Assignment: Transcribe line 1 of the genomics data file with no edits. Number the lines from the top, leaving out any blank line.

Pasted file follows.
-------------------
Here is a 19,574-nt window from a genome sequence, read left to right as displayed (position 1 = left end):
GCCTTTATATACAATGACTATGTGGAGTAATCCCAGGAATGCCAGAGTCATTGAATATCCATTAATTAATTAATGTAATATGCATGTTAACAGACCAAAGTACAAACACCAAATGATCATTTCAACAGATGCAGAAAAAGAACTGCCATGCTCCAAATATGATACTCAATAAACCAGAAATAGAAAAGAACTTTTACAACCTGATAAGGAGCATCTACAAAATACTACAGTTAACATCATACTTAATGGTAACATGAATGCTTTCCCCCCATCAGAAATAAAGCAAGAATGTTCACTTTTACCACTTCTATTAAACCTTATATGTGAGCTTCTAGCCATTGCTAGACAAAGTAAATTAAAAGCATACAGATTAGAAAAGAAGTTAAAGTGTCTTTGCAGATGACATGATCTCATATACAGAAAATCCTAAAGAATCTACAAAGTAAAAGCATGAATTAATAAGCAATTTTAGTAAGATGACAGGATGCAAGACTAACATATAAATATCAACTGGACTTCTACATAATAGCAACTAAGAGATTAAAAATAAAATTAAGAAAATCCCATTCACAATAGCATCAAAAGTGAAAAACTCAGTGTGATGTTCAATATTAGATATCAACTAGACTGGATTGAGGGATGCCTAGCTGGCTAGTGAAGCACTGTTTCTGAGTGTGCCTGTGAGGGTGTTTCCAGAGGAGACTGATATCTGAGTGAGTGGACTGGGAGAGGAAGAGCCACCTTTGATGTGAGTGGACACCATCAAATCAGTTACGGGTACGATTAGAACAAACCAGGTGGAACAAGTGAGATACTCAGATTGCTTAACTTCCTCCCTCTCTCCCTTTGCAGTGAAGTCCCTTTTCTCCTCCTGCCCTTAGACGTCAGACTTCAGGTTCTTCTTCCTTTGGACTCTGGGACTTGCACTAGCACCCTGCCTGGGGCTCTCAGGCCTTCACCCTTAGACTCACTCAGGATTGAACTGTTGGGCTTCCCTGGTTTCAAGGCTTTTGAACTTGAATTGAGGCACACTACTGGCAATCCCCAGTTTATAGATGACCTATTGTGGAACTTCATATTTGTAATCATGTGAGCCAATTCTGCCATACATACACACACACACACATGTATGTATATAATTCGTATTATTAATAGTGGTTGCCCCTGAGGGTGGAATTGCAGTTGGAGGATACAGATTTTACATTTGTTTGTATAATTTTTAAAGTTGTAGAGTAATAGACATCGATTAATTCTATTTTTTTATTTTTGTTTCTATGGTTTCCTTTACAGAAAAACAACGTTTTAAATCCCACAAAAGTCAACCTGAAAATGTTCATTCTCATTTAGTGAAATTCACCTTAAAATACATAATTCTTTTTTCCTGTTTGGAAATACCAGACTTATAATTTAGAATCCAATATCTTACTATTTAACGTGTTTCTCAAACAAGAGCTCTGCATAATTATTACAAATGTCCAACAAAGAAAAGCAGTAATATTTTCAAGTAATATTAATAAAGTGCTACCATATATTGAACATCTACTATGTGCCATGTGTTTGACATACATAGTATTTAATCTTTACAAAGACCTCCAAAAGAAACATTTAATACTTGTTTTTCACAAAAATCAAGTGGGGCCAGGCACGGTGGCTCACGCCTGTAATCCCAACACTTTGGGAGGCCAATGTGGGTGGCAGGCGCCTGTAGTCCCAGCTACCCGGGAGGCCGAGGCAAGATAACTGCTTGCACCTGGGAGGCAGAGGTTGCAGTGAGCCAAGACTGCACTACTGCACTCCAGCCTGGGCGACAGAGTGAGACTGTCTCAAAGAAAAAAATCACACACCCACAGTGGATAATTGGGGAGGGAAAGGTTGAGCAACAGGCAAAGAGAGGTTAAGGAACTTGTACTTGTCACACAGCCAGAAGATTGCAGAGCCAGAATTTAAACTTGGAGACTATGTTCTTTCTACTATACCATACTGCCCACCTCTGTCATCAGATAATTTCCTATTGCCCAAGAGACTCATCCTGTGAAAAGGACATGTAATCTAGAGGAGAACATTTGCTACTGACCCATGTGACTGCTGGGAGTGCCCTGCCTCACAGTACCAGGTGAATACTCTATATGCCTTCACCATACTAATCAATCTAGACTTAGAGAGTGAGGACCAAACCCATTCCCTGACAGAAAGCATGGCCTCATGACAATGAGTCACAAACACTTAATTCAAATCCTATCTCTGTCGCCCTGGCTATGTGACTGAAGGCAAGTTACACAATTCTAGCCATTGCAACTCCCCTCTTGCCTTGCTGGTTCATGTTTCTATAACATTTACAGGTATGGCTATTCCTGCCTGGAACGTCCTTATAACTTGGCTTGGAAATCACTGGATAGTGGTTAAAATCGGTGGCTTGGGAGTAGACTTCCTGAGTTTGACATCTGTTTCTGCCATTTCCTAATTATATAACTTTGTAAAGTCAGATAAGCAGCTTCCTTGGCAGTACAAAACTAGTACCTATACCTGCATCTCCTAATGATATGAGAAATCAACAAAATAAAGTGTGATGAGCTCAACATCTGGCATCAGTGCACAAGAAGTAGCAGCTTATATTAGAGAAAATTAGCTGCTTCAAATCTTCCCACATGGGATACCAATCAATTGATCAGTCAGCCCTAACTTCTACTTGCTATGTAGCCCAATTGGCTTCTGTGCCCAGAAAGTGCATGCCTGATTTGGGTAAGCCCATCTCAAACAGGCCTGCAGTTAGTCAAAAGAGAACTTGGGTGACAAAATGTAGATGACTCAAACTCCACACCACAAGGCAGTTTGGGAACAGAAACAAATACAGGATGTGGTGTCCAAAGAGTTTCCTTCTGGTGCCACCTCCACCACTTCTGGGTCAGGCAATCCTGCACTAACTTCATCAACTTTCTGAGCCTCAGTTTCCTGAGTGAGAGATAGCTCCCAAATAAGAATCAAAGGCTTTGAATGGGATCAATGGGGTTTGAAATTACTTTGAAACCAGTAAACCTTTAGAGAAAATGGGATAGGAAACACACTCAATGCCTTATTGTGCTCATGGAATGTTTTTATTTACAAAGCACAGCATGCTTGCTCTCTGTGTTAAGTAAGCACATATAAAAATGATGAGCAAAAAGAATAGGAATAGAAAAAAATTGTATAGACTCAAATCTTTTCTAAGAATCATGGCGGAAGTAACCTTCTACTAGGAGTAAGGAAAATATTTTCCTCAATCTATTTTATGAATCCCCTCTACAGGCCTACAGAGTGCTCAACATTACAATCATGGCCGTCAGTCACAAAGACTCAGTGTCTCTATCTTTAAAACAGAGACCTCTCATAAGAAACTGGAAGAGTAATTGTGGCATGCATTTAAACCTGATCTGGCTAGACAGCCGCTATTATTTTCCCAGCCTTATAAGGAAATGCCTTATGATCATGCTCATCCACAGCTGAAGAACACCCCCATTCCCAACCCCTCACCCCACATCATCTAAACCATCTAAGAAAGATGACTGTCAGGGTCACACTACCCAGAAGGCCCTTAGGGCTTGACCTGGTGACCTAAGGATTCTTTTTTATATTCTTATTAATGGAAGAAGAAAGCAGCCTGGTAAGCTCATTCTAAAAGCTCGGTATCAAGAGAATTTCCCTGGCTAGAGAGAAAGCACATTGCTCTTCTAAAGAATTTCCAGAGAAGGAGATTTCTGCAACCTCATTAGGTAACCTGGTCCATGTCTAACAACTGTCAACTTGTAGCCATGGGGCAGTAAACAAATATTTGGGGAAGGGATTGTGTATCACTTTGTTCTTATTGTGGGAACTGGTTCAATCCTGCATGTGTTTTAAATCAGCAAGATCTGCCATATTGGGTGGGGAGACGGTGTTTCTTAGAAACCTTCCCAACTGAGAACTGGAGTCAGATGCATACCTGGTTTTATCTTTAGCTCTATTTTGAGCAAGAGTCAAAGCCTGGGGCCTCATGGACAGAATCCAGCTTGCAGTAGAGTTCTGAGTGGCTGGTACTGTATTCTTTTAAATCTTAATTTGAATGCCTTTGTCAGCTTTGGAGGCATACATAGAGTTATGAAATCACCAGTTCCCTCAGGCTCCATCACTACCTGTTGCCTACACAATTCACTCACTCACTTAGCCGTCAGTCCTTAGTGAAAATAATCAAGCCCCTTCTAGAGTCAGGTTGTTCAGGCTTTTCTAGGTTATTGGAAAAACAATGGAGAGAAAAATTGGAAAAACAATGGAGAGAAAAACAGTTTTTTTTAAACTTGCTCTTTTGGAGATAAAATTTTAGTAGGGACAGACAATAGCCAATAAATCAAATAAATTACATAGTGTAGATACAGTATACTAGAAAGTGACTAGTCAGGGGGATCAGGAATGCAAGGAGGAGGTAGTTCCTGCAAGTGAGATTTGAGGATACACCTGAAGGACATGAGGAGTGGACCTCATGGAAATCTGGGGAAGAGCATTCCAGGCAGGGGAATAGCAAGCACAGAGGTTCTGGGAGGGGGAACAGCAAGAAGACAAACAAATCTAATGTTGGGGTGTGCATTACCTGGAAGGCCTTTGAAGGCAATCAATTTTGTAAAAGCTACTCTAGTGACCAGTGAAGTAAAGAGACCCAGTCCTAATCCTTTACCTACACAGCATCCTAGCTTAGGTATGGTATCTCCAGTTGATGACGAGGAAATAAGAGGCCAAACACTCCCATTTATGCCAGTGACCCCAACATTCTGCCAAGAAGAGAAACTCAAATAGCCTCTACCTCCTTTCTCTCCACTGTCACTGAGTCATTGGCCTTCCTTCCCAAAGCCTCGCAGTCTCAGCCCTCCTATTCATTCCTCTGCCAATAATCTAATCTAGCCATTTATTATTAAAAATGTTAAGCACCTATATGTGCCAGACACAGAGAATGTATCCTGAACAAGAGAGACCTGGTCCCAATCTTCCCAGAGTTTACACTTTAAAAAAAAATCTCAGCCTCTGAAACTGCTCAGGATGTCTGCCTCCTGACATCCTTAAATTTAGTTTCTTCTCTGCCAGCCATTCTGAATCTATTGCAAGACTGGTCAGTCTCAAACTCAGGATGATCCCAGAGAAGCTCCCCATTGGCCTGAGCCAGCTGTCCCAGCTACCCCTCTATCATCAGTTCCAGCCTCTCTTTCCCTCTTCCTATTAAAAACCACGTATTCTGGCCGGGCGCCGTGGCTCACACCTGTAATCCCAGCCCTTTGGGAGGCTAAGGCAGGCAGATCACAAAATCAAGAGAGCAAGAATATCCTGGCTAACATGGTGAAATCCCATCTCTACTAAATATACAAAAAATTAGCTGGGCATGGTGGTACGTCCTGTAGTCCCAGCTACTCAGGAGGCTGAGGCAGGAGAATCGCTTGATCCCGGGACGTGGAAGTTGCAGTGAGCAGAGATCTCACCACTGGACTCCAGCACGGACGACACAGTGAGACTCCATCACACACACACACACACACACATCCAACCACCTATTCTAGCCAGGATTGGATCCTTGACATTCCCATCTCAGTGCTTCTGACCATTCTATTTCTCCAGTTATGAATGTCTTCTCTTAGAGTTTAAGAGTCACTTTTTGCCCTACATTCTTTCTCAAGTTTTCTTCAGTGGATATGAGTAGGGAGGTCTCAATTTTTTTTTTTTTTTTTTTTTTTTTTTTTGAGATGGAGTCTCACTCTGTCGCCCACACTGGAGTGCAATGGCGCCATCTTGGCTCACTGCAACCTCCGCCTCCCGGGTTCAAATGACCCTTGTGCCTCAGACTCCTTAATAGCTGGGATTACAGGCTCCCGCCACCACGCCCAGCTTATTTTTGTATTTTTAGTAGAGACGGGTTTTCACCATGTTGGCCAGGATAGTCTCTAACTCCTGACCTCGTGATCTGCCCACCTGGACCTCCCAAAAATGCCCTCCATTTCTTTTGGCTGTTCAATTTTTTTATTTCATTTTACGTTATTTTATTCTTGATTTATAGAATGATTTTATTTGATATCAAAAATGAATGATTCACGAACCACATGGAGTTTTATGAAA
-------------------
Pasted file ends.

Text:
Here is a 19,574-nt window from a genome sequence, read left to right as displayed (position 1 = left end):